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System Shows Which MDS Patients Fare Worse

CancerWise - March 2008

A new scoring system for a form of leukemia known as myelodysplastic syndrome (MDS) identifies patients who appear to have low-risk disease but actually have poor prospects of survival, researchers say.

Goal of study

"We already know that an undefined group of patients with low-risk MDS will, at some point, experience a sudden worsening of their disease," says Guillermo Garcia-Manero, M.D., an associate professor and chief, Section of Myelodysplastic Syndromes in M. D. Anderson's Department of Leukemia. "Right now, we don't know who these people are, but if we can identify them, we can be more aggressive by starting treatment earlier."

Garcia-Manero, who was lead author on the study that led to the new prognostic scoring system, reported the results in the journal Leukemia in December.

Significance of results

Physicians tend to adopt a watch and wait approach to low-risk MDS patients, which misses low-risk/poor-prognosis patients, Garcia-Manero says.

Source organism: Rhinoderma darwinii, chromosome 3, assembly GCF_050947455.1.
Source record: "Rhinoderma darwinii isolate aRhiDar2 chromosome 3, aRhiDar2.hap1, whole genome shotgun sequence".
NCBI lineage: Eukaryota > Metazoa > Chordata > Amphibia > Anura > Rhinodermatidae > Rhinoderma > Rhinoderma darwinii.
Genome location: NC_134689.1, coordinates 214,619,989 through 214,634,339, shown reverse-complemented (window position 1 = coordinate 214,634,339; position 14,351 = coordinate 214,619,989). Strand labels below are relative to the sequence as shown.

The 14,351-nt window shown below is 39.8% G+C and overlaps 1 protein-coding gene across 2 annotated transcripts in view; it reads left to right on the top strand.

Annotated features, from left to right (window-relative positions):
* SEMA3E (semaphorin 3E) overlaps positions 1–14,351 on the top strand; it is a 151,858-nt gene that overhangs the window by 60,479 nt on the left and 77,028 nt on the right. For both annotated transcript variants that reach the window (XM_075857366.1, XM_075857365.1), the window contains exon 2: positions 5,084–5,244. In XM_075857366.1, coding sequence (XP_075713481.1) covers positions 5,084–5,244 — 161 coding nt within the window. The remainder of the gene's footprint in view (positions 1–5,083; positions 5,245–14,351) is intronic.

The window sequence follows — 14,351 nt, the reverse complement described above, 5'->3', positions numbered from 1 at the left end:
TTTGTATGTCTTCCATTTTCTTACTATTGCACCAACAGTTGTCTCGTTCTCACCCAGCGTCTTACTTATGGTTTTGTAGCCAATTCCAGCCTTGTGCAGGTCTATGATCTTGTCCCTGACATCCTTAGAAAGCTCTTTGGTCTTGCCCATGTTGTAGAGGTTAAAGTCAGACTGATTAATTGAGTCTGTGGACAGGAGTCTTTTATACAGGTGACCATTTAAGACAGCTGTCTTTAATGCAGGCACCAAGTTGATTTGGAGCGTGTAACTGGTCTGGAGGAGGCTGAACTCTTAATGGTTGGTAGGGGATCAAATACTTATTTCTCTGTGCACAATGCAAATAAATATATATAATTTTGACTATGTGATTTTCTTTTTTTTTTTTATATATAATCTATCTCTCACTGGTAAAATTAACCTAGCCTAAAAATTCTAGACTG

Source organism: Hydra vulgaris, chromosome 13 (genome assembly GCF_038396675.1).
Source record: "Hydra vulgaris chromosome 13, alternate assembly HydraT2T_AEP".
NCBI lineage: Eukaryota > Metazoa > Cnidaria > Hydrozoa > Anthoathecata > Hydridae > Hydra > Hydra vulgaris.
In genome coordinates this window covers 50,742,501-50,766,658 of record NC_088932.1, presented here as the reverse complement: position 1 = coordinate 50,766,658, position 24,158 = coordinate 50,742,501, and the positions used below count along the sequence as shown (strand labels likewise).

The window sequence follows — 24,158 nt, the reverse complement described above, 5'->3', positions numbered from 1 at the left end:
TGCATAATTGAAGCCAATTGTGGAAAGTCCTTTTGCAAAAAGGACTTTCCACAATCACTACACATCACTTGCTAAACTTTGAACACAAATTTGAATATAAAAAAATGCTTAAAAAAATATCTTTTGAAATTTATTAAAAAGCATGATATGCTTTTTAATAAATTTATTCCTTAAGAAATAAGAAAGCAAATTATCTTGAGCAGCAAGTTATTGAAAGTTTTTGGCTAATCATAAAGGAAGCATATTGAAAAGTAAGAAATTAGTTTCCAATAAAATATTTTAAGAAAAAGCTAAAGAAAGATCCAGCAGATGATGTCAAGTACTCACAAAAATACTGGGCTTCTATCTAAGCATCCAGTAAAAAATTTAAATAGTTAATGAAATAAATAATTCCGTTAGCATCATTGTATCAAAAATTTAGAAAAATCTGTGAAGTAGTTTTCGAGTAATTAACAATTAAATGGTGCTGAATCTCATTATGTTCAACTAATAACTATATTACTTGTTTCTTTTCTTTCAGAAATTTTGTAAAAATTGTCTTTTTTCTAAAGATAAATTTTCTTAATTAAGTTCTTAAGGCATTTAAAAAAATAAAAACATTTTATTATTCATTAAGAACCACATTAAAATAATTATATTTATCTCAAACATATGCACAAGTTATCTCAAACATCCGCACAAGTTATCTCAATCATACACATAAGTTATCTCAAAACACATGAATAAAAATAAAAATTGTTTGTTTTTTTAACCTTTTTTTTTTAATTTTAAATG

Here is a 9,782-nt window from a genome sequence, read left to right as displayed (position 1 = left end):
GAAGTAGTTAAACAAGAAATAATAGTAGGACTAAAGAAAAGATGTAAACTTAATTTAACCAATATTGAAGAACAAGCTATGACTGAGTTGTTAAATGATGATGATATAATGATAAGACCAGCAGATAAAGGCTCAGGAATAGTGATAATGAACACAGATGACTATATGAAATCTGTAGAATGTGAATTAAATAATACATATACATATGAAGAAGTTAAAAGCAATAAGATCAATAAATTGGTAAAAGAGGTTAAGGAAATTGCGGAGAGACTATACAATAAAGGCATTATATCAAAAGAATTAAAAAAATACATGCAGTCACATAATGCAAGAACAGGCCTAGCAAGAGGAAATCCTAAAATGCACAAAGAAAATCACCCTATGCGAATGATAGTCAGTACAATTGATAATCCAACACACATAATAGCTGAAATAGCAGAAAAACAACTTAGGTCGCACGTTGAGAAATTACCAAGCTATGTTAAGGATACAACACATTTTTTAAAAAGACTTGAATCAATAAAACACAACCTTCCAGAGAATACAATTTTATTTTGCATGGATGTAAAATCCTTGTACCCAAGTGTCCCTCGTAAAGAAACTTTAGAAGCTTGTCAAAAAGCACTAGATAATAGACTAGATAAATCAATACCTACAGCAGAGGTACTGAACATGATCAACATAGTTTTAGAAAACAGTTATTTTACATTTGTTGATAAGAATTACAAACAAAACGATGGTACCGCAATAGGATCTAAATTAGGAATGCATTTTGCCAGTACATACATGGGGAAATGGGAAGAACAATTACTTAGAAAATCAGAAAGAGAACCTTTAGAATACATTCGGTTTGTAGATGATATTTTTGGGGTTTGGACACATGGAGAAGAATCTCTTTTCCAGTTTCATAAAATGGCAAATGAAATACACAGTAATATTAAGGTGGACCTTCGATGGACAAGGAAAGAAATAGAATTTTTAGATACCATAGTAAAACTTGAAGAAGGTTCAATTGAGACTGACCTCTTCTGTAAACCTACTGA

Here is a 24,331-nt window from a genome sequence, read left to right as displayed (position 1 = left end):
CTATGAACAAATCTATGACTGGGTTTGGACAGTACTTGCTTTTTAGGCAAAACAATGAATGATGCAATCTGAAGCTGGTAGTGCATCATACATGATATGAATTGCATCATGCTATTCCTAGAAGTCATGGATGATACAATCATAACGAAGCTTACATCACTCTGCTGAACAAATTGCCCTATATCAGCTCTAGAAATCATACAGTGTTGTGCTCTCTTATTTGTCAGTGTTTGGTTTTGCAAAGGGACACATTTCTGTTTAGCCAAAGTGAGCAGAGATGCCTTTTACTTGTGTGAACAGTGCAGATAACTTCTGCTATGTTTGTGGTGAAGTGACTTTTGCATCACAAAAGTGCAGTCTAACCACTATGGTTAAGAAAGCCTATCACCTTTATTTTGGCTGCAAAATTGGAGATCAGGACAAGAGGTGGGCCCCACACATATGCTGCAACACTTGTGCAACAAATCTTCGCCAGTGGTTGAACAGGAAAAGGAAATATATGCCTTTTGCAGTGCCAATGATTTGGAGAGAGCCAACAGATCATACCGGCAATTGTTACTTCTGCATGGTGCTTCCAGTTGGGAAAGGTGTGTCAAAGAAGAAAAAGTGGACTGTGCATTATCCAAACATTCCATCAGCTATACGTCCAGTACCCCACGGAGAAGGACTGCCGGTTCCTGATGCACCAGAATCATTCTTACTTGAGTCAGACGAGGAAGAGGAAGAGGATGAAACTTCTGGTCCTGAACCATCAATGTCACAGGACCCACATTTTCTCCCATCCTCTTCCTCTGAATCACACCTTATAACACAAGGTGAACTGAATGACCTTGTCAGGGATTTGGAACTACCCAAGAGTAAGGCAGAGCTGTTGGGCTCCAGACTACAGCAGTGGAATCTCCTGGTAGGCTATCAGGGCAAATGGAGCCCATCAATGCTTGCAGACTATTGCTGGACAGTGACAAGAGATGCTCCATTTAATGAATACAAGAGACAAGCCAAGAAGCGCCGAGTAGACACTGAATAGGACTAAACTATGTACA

Myelodysplastic syndromes, which are often lethal, are a group of conditions that cause insufficient production of blood cells. MDS progresses to acute myelogenous leukemia (AML) in 10% of patients.

Research methods

Garcia-Manero and his colleagues developed the new scoring system by examining molecular and demographic markers in 856 patients.

The study involved patients who were:

  • Treated at M. D. Anderson between 1976 and 2005
  • Diagnosed with low- or intermediate-risk MDS

Primary results

Half the patients over the 30-year period died, and 90% of those died of MDS that had not progressed to AML.

Several characteristics determined whether low-risk MDS developed into a more advanced form.

Factors linking low-risk MDS patients with poor prognosis:

  • Older age
  • Low platelet counts
  • Anemia
  • High number of cancer cells in the bone marrow
  • Genetic factors

Using this data, patients were divided into these groups:

Category 1 – Patients with few of the defined characteristics had a median survival of 80.3 months.

Category 2 – Patients with more characteristics had a median survival of 26.6 months.

Category 3 – Patients with the most characteristics had a median survival of 14.2 months.

Additional results

Researchers also used the International Prognostic Scoring System (IPSS), the current standard for determining MDS risk. Unlike the new scoring system, the IPSS did not recognize those low-risk MDS patients who developed the more dangerous form of the disease.

What's next?

Garcia-Manero says the scoring system will be applied in clinical trials at M. D. Anderson immediately.

– Adapted by Dawn Dorsey from an M. D. Anderson news release

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© 2015 The University of Texas MD Anderson Cancer Center